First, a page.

“There is a pretty good chance we end up with a universal basic income, or something like that, due to automation," he told CNBC.
"Yeah, I am not sure what else one would do. I think that is what would happen."
The concept of a universal basic income has actually been floating around for years within the tech community, with the idea that citizens would receive a regular stipend from the government to cover basic needs such as food and housing.
Switzerland was the first country to try to introduce a universal basic income program when it sought to create legislation this past summer of giving 2,500 Swiss francs (US$2573) per adult, no matter how much they work, and 625 Swiss francs (US$640) per child under 18.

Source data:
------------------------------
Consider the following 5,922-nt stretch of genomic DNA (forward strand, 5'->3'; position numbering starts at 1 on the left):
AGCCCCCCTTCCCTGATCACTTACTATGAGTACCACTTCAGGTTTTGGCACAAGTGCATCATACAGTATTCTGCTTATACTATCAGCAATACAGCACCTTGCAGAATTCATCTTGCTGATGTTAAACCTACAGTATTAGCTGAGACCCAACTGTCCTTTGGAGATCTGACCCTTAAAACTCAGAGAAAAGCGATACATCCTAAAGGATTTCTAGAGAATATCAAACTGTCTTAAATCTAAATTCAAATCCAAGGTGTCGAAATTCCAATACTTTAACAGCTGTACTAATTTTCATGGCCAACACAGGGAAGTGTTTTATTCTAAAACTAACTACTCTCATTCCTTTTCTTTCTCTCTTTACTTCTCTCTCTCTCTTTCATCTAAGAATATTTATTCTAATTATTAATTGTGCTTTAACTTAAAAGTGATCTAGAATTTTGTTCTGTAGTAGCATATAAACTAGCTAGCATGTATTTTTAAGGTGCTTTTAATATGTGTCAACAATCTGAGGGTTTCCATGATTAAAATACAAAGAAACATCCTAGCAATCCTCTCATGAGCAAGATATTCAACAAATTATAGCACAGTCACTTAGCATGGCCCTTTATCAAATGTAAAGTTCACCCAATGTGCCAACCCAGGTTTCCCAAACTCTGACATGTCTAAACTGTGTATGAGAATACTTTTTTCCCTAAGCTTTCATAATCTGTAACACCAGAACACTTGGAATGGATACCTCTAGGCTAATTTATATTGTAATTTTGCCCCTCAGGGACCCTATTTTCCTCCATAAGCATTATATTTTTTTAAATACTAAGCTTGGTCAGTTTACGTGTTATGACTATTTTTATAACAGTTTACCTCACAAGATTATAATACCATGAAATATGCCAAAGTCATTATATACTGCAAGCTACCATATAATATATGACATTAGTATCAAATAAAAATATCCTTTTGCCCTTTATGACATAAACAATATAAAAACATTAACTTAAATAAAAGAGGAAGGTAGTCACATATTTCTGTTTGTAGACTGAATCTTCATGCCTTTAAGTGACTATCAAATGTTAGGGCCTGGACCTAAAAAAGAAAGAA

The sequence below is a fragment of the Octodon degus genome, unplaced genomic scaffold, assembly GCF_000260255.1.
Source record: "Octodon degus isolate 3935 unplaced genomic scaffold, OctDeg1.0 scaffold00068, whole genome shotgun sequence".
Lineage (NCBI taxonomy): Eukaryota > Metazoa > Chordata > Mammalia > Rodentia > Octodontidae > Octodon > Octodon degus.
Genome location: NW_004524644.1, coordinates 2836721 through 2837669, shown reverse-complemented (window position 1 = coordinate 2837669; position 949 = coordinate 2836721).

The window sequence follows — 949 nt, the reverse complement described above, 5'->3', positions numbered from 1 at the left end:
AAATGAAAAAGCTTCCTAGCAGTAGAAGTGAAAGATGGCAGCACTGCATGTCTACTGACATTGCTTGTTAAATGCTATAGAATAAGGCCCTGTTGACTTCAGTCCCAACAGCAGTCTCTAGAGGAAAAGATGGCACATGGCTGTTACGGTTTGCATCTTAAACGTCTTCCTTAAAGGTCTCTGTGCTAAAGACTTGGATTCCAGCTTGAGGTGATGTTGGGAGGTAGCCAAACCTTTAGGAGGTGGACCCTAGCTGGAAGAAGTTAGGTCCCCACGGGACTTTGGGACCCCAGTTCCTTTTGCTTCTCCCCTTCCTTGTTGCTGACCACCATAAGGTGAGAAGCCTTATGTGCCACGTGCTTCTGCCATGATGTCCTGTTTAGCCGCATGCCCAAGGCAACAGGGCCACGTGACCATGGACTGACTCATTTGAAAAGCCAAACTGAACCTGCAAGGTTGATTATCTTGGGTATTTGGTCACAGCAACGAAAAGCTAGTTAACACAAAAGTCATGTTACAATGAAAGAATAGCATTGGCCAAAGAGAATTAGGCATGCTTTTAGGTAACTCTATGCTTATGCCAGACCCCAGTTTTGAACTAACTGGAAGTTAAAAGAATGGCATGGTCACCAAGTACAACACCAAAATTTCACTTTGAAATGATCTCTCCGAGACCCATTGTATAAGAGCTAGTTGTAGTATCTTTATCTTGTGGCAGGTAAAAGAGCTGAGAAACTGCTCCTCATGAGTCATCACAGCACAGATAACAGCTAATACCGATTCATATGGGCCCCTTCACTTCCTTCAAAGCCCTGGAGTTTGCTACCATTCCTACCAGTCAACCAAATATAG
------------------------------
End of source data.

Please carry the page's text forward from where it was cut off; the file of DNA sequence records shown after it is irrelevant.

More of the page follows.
Voters rejected the plan but supporters of the bill continue to fight for it, saying it “would promote human dignity and public service”.
Despite this setback, Musk said that at some point in the future, governments might no longer have an option but to enforce a universal basic income “as more and more jobs are replaced by technology [and] people have less work to do”.
He also sees people having more leisure time as an added benefit of automation.
"People will have time to do other things, more complex things, more interesting things," he said.
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As the use of technology becomes more prevalent in places of work around the world, Tesla CEO and “iconic Silicon Valley futurist” Elon Musk thinks governments won’t have a choice but to start subsidising people’s basic needs.